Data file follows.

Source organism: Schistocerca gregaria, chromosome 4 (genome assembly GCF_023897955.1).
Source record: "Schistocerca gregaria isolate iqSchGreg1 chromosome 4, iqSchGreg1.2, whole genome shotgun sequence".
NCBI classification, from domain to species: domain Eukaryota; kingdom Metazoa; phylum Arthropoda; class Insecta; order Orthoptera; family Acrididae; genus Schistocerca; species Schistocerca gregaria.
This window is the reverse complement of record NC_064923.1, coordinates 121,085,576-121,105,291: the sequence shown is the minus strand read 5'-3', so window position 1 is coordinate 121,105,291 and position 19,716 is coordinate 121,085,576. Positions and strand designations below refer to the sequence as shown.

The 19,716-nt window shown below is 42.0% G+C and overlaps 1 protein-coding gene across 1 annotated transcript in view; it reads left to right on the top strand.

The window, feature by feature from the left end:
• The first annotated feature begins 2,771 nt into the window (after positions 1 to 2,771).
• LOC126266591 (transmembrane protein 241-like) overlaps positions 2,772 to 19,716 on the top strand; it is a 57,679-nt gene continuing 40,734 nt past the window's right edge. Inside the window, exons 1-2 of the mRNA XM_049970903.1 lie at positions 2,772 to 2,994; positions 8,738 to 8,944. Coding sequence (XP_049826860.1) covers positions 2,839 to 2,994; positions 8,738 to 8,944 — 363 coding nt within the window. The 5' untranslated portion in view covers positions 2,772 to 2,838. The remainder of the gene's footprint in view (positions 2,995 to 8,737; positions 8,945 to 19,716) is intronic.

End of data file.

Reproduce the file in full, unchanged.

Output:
Source organism: Schistocerca gregaria, chromosome 4 (genome assembly GCF_023897955.1).
Source record: "Schistocerca gregaria isolate iqSchGreg1 chromosome 4, iqSchGreg1.2, whole genome shotgun sequence".
NCBI classification, from domain to species: domain Eukaryota; kingdom Metazoa; phylum Arthropoda; class Insecta; order Orthoptera; family Acrididae; genus Schistocerca; species Schistocerca gregaria.
This window is the reverse complement of record NC_064923.1, coordinates 121,085,576-121,105,291: the sequence shown is the minus strand read 5'-3', so window position 1 is coordinate 121,105,291 and position 19,716 is coordinate 121,085,576. Positions and strand designations below refer to the sequence as shown.

The 19,716-nt window shown below is 42.0% G+C and overlaps 1 protein-coding gene across 1 annotated transcript in view; it reads left to right on the top strand.

The window, feature by feature from the left end:
• The first annotated feature begins 2,771 nt into the window (after positions 1 to 2,771).
• LOC126266591 (transmembrane protein 241-like) overlaps positions 2,772 to 19,716 on the top strand; it is a 57,679-nt gene continuing 40,734 nt past the window's right edge. Inside the window, exons 1-2 of the mRNA XM_049970903.1 lie at positions 2,772 to 2,994; positions 8,738 to 8,944. Coding sequence (XP_049826860.1) covers positions 2,839 to 2,994; positions 8,738 to 8,944 — 363 coding nt within the window. The 5' untranslated portion in view covers positions 2,772 to 2,838. The remainder of the gene's footprint in view (positions 2,995 to 8,737; positions 8,945 to 19,716) is intronic.